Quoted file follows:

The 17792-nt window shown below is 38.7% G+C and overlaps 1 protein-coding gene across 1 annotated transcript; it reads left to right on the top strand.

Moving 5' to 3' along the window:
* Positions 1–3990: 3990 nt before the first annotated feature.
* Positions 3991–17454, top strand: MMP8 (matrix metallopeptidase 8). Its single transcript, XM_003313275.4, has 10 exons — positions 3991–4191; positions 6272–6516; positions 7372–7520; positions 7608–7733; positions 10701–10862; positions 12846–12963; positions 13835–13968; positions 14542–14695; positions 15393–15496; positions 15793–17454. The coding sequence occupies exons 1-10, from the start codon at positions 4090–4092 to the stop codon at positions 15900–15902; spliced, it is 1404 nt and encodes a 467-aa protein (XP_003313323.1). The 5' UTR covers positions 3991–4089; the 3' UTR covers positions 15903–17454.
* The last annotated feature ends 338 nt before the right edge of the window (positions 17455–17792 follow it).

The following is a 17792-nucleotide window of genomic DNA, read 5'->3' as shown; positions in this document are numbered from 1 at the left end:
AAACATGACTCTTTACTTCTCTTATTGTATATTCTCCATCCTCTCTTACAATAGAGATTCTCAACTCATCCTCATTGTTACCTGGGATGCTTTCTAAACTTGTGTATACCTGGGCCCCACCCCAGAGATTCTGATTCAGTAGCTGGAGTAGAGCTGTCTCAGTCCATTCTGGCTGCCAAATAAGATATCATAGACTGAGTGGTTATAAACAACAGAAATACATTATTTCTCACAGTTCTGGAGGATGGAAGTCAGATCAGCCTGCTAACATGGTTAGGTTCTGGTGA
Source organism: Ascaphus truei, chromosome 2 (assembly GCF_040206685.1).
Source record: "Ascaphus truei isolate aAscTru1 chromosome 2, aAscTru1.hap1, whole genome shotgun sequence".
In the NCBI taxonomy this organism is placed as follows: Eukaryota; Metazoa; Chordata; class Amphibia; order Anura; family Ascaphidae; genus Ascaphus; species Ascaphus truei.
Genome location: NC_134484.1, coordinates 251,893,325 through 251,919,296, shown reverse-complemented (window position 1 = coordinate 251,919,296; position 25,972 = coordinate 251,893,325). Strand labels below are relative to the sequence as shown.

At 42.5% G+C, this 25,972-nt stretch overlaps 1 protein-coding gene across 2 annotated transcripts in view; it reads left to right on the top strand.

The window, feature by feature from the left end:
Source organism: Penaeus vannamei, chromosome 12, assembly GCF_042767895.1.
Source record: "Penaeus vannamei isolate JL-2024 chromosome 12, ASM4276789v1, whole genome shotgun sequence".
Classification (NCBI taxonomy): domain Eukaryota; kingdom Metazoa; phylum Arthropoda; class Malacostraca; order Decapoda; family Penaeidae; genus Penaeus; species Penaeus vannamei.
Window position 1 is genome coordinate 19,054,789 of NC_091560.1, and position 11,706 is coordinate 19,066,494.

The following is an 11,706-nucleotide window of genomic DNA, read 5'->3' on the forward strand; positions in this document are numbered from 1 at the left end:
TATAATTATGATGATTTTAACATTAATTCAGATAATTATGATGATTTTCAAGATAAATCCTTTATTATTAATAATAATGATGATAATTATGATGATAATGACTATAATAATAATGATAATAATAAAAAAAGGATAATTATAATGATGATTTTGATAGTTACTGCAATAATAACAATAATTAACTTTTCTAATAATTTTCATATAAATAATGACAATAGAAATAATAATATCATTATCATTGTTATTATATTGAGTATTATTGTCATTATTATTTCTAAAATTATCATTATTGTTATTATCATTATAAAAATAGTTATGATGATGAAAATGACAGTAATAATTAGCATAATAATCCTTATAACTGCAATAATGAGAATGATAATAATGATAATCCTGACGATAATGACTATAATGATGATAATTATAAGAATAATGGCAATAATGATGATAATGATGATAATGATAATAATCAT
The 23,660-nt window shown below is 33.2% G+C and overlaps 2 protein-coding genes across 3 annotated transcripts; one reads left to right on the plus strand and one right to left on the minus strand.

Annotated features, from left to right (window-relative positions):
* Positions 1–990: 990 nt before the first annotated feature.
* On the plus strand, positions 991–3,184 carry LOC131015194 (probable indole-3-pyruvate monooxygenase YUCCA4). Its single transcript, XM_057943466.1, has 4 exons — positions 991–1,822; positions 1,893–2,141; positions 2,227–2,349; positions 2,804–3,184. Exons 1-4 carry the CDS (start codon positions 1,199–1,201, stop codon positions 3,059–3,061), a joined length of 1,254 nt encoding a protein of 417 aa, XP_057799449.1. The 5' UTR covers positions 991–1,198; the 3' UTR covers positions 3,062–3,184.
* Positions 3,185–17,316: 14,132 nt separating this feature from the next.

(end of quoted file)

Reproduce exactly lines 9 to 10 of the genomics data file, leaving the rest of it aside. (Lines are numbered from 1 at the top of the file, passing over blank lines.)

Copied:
Source record: "Ascaphus truei isolate aAscTru1 chromosome 2, aAscTru1.hap1, whole genome shotgun sequence".
In the NCBI taxonomy this organism is placed as follows: Eukaryota; Metazoa; Chordata; class Amphibia; order Anura; family Ascaphidae; genus Ascaphus; species Ascaphus truei.